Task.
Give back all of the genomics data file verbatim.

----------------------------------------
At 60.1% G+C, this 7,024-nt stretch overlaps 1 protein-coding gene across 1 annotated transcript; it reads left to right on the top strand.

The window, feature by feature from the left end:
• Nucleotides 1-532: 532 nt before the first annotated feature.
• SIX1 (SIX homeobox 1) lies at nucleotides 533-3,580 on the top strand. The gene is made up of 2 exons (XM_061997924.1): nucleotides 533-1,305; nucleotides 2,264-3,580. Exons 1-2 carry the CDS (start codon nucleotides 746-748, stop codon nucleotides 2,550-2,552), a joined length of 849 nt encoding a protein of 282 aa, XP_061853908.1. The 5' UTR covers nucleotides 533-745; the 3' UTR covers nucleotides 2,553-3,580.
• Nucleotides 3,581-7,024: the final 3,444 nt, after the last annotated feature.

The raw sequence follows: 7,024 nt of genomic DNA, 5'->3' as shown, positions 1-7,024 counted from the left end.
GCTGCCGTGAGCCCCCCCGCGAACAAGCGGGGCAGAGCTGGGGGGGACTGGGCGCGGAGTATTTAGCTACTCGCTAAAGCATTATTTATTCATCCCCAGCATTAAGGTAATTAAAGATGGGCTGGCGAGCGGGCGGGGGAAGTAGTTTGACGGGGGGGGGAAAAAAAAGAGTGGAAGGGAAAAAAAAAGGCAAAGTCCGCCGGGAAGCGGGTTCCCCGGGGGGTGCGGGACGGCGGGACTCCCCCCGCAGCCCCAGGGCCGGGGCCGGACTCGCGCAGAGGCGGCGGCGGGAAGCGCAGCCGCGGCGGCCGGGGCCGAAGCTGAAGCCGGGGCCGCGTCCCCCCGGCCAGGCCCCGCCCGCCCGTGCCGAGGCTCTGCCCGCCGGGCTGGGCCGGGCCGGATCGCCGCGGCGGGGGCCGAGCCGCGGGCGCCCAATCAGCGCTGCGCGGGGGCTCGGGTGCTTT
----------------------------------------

At 60.1% G+C, this 7,024-nt stretch overlaps 1 protein-coding gene across 1 annotated transcript; it reads left to right on the top strand.

The window, feature by feature from the left end:
• Nucleotides 1-532: 532 nt before the first annotated feature.
• SIX1 (SIX homeobox 1) lies at nucleotides 533-3,580 on the top strand. The gene is made up of 2 exons (XM_061997924.1): nucleotides 533-1,305; nucleotides 2,264-3,580. Exons 1-2 carry the CDS (start codon nucleotides 746-748, stop codon nucleotides 2,550-2,552), a joined length of 849 nt encoding a protein of 282 aa, XP_061853908.1. The 5' UTR covers nucleotides 533-745; the 3' UTR covers nucleotides 2,553-3,580.
• Nucleotides 3,581-7,024: the final 3,444 nt, after the last annotated feature.

The raw sequence follows: 7,024 nt of genomic DNA, 5'->3' as shown, positions 1-7,024 counted from the left end.
GCTGCCGTGAGCCCCCCCGCGAACAAGCGGGGCAGAGCTGGGGGGGACTGGGCGCGGAGTATTTAGCTACTCGCTAAAGCATTATTTATTCATCCCCAGCATTAAGGTAATTAAAGATGGGCTGGCGAGCGGGCGGGGGAAGTAGTTTGACGGGGGGGGGAAAAAAAAGAGTGGAAGGGAAAAAAAAAGGCAAAGTCCGCCGGGAAGCGGGTTCCCCGGGGGGTGCGGGACGGCGGGACTCCCCCCGCAGCCCCAGGGCCGGGGCCGGACTCGCGCAGAGGCGGCGGCGGGAAGCGCAGCCGCGGCGGCCGGGGCCGAAGCTGAAGCCGGGGCCGCGTCCCCCCGGCCAGGCCCCGCCCGCCCGTGCCGAGGCTCTGCCCGCCGGGCTGGGCCGGGCCGGATCGCCGCGGCGGGGGCCGAGCCGCGGGCGCCCAATCAGCGCTGCGCGGGGGCTCGGGTGCTTT